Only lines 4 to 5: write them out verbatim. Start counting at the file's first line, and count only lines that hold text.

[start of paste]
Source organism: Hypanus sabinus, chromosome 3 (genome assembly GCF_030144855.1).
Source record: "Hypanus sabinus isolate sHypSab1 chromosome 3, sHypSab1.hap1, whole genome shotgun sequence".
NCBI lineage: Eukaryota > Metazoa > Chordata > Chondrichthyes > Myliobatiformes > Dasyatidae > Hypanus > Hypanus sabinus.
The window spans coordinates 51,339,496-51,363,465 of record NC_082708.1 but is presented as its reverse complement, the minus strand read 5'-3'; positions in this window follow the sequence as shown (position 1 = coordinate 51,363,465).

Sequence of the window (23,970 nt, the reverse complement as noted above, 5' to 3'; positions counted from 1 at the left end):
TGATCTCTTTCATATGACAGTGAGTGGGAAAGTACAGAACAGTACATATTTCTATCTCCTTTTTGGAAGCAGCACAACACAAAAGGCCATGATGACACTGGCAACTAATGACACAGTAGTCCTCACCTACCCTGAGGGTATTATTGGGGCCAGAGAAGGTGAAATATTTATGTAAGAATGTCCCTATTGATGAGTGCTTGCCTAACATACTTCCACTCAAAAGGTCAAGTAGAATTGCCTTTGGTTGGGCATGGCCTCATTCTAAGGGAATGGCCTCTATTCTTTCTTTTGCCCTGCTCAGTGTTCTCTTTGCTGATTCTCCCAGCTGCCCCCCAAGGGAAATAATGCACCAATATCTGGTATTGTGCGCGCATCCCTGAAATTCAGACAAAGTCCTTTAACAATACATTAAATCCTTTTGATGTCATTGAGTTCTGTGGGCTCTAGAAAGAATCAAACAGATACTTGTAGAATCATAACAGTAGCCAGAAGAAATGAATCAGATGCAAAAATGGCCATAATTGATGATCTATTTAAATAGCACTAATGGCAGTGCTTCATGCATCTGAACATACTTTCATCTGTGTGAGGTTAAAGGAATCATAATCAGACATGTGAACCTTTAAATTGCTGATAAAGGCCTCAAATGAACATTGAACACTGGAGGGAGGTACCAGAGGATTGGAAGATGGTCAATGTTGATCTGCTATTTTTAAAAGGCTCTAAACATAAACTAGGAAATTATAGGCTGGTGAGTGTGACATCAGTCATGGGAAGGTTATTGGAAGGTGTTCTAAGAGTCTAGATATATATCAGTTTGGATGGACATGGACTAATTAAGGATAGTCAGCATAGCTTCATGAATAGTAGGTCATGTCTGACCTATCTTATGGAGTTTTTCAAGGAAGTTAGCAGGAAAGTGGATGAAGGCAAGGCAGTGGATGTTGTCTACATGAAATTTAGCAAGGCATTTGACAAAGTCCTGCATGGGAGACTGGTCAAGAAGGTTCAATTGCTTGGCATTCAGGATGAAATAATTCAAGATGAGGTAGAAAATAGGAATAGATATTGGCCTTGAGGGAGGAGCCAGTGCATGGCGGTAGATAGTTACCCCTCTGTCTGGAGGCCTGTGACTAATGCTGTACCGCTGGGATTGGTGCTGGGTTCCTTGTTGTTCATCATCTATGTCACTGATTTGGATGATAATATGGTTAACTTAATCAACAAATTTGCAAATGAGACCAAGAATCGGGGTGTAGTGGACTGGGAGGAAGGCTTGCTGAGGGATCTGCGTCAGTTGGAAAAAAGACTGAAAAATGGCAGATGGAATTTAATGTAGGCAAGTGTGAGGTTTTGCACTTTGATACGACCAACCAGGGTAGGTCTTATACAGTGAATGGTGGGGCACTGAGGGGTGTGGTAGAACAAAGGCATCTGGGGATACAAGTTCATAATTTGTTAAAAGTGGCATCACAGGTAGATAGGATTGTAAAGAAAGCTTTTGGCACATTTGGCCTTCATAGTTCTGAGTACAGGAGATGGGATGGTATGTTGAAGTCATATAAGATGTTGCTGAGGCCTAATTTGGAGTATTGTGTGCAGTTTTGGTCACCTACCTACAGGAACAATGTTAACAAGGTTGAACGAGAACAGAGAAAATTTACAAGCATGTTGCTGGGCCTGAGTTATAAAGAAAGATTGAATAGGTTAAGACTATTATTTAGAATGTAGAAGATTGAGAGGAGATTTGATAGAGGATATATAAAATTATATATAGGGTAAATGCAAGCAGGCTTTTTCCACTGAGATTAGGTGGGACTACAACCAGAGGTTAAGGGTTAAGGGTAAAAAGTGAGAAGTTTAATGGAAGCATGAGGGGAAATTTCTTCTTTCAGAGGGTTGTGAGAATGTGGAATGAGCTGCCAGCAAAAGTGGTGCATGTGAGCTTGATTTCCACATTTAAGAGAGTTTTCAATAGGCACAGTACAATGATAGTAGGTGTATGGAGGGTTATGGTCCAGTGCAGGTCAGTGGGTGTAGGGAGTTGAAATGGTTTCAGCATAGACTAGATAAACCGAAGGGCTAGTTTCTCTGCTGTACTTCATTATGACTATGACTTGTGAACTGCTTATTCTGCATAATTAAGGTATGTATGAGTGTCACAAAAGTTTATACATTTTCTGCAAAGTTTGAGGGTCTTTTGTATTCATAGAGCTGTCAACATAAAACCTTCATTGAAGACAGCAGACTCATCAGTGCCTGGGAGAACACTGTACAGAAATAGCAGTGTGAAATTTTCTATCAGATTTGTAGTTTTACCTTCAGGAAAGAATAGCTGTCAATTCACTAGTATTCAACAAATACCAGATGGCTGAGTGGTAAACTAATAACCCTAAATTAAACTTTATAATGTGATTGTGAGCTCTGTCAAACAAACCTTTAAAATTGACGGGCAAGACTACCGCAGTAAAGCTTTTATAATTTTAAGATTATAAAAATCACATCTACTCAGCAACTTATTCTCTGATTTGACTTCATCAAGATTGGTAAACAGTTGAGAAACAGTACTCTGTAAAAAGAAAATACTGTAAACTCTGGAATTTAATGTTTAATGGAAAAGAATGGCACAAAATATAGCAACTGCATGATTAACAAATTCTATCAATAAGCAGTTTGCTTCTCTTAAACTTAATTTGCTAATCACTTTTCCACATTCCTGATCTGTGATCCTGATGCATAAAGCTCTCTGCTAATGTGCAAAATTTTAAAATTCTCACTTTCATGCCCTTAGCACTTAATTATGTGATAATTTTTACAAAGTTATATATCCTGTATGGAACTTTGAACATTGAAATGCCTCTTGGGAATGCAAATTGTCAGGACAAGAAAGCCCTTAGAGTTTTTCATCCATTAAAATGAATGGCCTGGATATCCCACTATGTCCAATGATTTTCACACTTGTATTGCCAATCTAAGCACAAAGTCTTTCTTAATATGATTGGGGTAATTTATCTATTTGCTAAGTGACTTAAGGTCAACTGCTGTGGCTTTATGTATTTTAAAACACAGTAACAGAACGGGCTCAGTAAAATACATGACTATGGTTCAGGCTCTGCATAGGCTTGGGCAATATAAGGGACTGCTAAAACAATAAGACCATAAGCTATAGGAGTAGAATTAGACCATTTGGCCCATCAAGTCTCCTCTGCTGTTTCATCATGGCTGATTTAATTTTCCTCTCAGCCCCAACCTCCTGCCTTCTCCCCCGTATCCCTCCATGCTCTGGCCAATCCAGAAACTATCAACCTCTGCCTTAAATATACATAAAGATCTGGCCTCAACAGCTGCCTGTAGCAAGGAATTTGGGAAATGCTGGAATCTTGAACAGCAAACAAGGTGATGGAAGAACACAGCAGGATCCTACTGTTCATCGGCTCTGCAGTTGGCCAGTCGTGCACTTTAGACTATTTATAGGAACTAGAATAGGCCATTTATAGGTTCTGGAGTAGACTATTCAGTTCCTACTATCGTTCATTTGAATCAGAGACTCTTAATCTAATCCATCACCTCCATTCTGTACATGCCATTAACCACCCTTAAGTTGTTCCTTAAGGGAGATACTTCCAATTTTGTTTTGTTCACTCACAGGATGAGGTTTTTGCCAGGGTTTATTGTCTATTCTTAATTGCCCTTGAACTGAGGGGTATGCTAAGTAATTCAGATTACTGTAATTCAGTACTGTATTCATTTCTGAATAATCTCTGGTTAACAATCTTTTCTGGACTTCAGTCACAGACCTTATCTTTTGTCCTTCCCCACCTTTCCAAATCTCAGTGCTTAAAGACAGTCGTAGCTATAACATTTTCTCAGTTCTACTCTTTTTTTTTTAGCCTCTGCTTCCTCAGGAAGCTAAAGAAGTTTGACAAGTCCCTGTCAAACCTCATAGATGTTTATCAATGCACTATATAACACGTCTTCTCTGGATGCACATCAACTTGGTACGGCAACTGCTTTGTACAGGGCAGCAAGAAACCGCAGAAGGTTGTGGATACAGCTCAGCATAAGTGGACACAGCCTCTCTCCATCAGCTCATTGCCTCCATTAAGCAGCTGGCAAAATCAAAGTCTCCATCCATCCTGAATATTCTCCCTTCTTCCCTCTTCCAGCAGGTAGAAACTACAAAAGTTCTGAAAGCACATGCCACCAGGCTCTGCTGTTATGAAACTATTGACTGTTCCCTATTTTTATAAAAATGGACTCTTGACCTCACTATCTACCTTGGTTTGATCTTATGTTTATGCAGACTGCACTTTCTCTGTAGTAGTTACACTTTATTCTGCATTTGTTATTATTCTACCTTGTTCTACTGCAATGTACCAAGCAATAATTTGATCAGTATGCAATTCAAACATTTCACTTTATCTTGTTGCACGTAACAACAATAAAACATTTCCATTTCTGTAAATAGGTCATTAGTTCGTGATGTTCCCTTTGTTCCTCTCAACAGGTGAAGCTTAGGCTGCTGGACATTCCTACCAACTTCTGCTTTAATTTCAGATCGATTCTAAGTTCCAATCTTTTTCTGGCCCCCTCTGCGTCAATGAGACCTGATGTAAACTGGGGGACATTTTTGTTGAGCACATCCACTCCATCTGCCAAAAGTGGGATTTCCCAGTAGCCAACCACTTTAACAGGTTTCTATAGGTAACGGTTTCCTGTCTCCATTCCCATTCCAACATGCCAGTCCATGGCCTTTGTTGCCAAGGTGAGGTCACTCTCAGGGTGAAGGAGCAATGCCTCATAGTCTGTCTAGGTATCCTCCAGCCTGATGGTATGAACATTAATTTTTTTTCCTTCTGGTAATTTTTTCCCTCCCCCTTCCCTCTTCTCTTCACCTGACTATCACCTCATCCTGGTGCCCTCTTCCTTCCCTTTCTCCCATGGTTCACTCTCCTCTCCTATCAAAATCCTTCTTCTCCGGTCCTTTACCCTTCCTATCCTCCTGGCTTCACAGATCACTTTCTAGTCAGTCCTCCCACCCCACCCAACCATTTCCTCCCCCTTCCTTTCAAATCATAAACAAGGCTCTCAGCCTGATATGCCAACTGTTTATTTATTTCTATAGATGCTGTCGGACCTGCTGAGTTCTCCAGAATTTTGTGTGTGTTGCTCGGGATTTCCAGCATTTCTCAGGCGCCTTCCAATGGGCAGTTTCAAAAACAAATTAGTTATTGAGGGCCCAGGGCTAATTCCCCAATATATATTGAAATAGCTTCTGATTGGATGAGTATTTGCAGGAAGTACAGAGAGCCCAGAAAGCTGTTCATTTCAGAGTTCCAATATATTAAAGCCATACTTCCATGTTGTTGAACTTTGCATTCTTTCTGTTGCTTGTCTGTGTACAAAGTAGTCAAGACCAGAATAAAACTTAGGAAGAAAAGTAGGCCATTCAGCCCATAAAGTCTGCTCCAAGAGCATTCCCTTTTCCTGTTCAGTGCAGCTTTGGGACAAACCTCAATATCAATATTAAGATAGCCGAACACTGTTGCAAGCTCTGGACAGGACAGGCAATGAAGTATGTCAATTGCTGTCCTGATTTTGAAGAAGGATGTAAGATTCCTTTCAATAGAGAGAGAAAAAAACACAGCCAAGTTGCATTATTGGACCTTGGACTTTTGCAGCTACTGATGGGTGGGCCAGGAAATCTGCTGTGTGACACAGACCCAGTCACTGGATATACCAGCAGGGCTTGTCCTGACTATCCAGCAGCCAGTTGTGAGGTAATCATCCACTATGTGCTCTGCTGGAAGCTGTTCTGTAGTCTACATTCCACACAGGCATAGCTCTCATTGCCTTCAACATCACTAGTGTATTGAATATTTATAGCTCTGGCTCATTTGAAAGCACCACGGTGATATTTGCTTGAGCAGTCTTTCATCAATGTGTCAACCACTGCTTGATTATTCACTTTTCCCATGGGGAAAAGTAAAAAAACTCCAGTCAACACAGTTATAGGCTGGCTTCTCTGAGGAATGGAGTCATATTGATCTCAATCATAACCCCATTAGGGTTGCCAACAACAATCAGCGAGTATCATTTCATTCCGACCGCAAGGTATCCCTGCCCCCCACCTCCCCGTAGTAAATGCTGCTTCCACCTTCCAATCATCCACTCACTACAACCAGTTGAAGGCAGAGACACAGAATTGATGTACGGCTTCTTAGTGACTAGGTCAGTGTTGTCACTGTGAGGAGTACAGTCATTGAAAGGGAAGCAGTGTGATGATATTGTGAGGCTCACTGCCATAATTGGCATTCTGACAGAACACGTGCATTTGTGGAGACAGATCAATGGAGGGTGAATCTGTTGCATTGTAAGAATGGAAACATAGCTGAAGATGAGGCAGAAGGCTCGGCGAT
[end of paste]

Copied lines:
The window spans coordinates 51,339,496-51,363,465 of record NC_082708.1 but is presented as its reverse complement, the minus strand read 5'-3'; positions in this window follow the sequence as shown (position 1 = coordinate 51,363,465).

Sequence of the window (23,970 nt, the reverse complement as noted above, 5' to 3'; positions counted from 1 at the left end):